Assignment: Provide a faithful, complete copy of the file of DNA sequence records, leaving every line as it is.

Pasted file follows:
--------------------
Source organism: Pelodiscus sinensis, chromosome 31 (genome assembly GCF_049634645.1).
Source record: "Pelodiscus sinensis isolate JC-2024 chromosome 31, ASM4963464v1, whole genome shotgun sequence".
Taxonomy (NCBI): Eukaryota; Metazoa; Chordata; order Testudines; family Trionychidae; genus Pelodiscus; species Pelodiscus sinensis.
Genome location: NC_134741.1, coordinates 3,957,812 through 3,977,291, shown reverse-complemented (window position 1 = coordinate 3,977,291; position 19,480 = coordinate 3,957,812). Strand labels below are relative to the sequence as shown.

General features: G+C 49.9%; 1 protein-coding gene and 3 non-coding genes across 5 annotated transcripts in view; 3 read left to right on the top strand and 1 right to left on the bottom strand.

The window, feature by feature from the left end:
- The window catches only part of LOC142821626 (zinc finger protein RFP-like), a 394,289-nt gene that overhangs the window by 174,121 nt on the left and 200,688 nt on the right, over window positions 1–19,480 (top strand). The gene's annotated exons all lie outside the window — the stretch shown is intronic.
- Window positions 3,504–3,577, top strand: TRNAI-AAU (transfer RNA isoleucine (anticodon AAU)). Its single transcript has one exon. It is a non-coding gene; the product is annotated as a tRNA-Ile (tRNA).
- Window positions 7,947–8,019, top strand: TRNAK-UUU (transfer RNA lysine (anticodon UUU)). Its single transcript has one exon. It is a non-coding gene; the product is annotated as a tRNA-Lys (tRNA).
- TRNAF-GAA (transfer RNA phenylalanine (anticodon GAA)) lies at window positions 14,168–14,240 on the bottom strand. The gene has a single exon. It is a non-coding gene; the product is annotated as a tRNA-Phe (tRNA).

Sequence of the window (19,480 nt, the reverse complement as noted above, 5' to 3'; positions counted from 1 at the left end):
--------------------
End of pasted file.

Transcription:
Source organism: Pelodiscus sinensis, chromosome 31 (genome assembly GCF_049634645.1).
Source record: "Pelodiscus sinensis isolate JC-2024 chromosome 31, ASM4963464v1, whole genome shotgun sequence".
Taxonomy (NCBI): Eukaryota; Metazoa; Chordata; order Testudines; family Trionychidae; genus Pelodiscus; species Pelodiscus sinensis.
Genome location: NC_134741.1, coordinates 3,957,812 through 3,977,291, shown reverse-complemented (window position 1 = coordinate 3,977,291; position 19,480 = coordinate 3,957,812). Strand labels below are relative to the sequence as shown.

General features: G+C 49.9%; 1 protein-coding gene and 3 non-coding genes across 5 annotated transcripts in view; 3 read left to right on the top strand and 1 right to left on the bottom strand.

The window, feature by feature from the left end:
- The window catches only part of LOC142821626 (zinc finger protein RFP-like), a 394,289-nt gene that overhangs the window by 174,121 nt on the left and 200,688 nt on the right, over window positions 1–19,480 (top strand). The gene's annotated exons all lie outside the window — the stretch shown is intronic.
- Window positions 3,504–3,577, top strand: TRNAI-AAU (transfer RNA isoleucine (anticodon AAU)). Its single transcript has one exon. It is a non-coding gene; the product is annotated as a tRNA-Ile (tRNA).
- Window positions 7,947–8,019, top strand: TRNAK-UUU (transfer RNA lysine (anticodon UUU)). Its single transcript has one exon. It is a non-coding gene; the product is annotated as a tRNA-Lys (tRNA).
- TRNAF-GAA (transfer RNA phenylalanine (anticodon GAA)) lies at window positions 14,168–14,240 on the bottom strand. The gene has a single exon. It is a non-coding gene; the product is annotated as a tRNA-Phe (tRNA).

Sequence of the window (19,480 nt, the reverse complement as noted above, 5' to 3'; positions counted from 1 at the left end):